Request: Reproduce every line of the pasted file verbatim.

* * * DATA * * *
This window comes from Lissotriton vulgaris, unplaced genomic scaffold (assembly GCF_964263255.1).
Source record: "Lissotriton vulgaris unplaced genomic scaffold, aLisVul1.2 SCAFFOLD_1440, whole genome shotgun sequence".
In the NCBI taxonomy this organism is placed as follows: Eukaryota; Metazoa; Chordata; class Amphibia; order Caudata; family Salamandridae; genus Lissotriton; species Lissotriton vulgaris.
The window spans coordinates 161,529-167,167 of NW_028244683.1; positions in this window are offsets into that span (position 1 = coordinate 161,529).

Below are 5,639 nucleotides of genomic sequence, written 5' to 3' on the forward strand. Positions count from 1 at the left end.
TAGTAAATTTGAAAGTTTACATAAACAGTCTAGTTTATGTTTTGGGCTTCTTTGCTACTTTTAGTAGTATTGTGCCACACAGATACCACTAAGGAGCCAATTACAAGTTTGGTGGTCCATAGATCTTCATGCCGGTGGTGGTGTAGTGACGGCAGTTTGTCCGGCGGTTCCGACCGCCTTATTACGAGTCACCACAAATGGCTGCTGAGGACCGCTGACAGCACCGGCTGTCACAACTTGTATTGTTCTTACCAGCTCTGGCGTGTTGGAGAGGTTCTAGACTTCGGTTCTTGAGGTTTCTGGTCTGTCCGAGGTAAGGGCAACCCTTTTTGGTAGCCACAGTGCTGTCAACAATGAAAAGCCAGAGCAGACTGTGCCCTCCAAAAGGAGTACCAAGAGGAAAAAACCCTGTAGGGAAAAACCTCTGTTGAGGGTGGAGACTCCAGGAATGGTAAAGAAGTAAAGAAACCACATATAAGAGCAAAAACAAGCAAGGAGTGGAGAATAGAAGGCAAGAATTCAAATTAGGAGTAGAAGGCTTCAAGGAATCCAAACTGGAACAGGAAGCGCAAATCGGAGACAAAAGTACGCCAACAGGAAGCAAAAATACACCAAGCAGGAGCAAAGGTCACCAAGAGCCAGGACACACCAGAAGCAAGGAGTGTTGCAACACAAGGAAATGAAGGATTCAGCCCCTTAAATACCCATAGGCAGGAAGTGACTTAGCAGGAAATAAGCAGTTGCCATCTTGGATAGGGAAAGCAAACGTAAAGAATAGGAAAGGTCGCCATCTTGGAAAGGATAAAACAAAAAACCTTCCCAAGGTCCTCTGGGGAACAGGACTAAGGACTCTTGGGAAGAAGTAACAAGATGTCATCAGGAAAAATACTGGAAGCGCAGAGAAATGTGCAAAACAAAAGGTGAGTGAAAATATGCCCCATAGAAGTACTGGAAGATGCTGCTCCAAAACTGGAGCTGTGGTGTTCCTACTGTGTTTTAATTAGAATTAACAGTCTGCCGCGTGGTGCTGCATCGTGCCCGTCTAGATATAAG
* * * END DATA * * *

This window comes from Lissotriton vulgaris, unplaced genomic scaffold (assembly GCF_964263255.1).
Source record: "Lissotriton vulgaris unplaced genomic scaffold, aLisVul1.2 SCAFFOLD_1440, whole genome shotgun sequence".
In the NCBI taxonomy this organism is placed as follows: Eukaryota; Metazoa; Chordata; class Amphibia; order Caudata; family Salamandridae; genus Lissotriton; species Lissotriton vulgaris.
The window spans coordinates 161,529-167,167 of NW_028244683.1; positions in this window are offsets into that span (position 1 = coordinate 161,529).

Below are 5,639 nucleotides of genomic sequence, written 5' to 3' on the forward strand. Positions count from 1 at the left end.
TAGTAAATTTGAAAGTTTACATAAACAGTCTAGTTTATGTTTTGGGCTTCTTTGCTACTTTTAGTAGTATTGTGCCACACAGATACCACTAAGGAGCCAATTACAAGTTTGGTGGTCCATAGATCTTCATGCCGGTGGTGGTGTAGTGACGGCAGTTTGTCCGGCGGTTCCGACCGCCTTATTACGAGTCACCACAAATGGCTGCTGAGGACCGCTGACAGCACCGGCTGTCACAACTTGTATTGTTCTTACCAGCTCTGGCGTGTTGGAGAGGTTCTAGACTTCGGTTCTTGAGGTTTCTGGTCTGTCCGAGGTAAGGGCAACCCTTTTTGGTAGCCACAGTGCTGTCAACAATGAAAAGCCAGAGCAGACTGTGCCCTCCAAAAGGAGTACCAAGAGGAAAAAACCCTGTAGGGAAAAACCTCTGTTGAGGGTGGAGACTCCAGGAATGGTAAAGAAGTAAAGAAACCACATATAAGAGCAAAAACAAGCAAGGAGTGGAGAATAGAAGGCAAGAATTCAAATTAGGAGTAGAAGGCTTCAAGGAATCCAAACTGGAACAGGAAGCGCAAATCGGAGACAAAAGTACGCCAACAGGAAGCAAAAATACACCAAGCAGGAGCAAAGGTCACCAAGAGCCAGGACACACCAGAAGCAAGGAGTGTTGCAACACAAGGAAATGAAGGATTCAGCCCCTTAAATACCCATAGGCAGGAAGTGACTTAGCAGGAAATAAGCAGTTGCCATCTTGGATAGGGAAAGCAAACGTAAAGAATAGGAAAGGTCGCCATCTTGGAAAGGATAAAACAAAAAACCTTCCCAAGGTCCTCTGGGGAACAGGACTAAGGACTCTTGGGAAGAAGTAACAAGATGTCATCAGGAAAAATACTGGAAGCGCAGAGAAATGTGCAAAACAAAAGGTGAGTGAAAATATGCCCCATAGAAGTACTGGAAGATGCTGCTCCAAAACTGGAGCTGTGGTGTTCCTACTGTGTTTTAATTAGAATTAACAGTCTGCCGCGTGGTGCTGCATCGTGCCCGTCTAGATATAAG